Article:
Panelists and audience members listen to a speaker at the
special session on psychological support for torture victims
participating in legal proceedings.
A topic of particular relevance in many countries, including even the United States given the ongoing racial tensions and unrest in places like Baltimore or Ferguson, was the thematic session on assisting victim of state violence and torture. In an interview following the session, panelist Pinar Onen, a clinical psychologist working with the Human Rights Foundation of Turkey, spoke about the need for psychological treatment for victims of state violence, and the difficulty of finding treatment for victims who distrust state authority and state-operated healthcare system due to their association between oppressive violence and state authority. Other speakers talked about the challenges facing legal activism in support of victims of state violence, particularly re-traumatization associated with the legal challenges needed to get redress for state violence or torture. An additional concern is the need to relax or eliminate statute of limitations laws for state violence and torture, as they prevent accountability of government figures and represent an inherent conflict of interests when the body instituting the statute of limitations stands to directly benefit from the inability to hear legal action involving state violence and oppression.

Assembled dignitaries and representatives at the closing of the
2015 World Human Rights Cities Forum on May 17th, 2015.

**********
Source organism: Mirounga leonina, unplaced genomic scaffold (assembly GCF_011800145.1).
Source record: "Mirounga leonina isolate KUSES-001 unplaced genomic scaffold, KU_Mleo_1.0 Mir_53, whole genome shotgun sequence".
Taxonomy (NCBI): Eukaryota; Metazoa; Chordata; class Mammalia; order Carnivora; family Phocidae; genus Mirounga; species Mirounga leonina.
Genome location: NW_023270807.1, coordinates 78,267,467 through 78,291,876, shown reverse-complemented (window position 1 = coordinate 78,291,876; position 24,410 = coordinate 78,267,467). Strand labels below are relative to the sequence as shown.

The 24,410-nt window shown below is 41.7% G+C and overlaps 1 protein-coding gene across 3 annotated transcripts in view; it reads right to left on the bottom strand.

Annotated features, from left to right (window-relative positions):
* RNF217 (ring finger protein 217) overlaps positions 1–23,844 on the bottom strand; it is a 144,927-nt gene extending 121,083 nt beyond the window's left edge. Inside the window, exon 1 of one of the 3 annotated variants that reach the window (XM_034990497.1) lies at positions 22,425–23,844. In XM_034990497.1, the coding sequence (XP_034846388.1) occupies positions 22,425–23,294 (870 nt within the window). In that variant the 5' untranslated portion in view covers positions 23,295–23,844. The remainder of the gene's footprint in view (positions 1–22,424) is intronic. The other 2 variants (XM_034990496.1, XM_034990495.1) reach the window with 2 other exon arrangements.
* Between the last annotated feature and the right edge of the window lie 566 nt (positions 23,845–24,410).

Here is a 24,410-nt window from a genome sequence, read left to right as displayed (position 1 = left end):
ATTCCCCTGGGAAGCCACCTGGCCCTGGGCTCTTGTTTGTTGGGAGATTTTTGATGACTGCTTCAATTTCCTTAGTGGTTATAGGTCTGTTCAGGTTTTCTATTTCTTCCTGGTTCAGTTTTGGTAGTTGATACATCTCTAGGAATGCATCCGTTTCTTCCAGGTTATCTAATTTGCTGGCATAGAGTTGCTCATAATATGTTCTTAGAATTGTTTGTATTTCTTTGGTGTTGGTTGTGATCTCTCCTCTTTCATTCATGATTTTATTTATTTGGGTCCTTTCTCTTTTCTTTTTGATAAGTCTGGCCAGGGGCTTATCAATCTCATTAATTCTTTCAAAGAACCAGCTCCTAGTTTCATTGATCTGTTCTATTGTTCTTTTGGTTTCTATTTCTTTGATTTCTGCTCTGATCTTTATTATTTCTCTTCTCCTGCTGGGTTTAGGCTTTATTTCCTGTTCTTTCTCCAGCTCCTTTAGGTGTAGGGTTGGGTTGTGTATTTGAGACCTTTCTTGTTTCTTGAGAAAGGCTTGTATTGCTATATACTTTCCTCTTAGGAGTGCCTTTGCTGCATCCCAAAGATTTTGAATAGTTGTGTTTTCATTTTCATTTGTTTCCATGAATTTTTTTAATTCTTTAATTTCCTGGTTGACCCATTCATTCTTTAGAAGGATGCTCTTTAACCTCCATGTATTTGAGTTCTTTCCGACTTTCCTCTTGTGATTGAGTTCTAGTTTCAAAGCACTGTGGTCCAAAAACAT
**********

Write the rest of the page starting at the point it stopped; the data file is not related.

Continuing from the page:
The WHRCF is particularly valuable as a platform for coordinating research and policies involving human rights across a variety of different fields and locations. The opportunity for dialogue and discussion helps activist gain insight on how to institute local government policies or to effectively run advocacy organizations working to increase access to human rights protections across the world. More recognition needs to be given to worker on the regional and municipal levels who are actually involved in policy implementation and development, as broad, national directives can make a statement about human rights but cannot actually benefit citizens without effective implementation on the ground. It is absolutely essential for those in need of assistance and expertise in implementing these policies to have platforms such as these to gain knowledge and information on managing and implementing the desired programs.

As the WHRCF continues in the future, there is great need for further participation of researchers, policy-makers, and professionals in related fields to continue this dialogue regarding methods for ensuring human rights protections. Public health plays a crucial role in this endeavor, as evidenced in the Universal Declaration of Human Rights Article 25, which establishes access to medical care and social services as a basic human right. When protections are needed for children, elderly, infirm, or disabled persons, public health professionals are best equipped to provide input on the needs and challenges of these at-risk populations, and their input is absolutely necessary for administrators and policy-makers to be able to craft the laws and regulations necessary to realize human rights protections for all.

Two countries, opposite approaches: HIV on the rise in Russia and the Philippines

Wednesday, May 20, 2015

Note: This was cross-posted to the IH Blog.

Two different articles on rising HIV rates in two different countries crossed my social media news feeds today; I though I would juxtapose them here because they embody very different approaches to a problem (embedded within two very different sociopolitical environments, of course).

The first piece from the BBC focuses on an alarming rise in HIV rates in Russia:
For years Russia has remained remarkably silent on the challenge it faces from HIV and Aids. Now that silence has been broken by an epidemiologist who has been working in the field for more than two decades - and he calls the situation "a national catastrophe".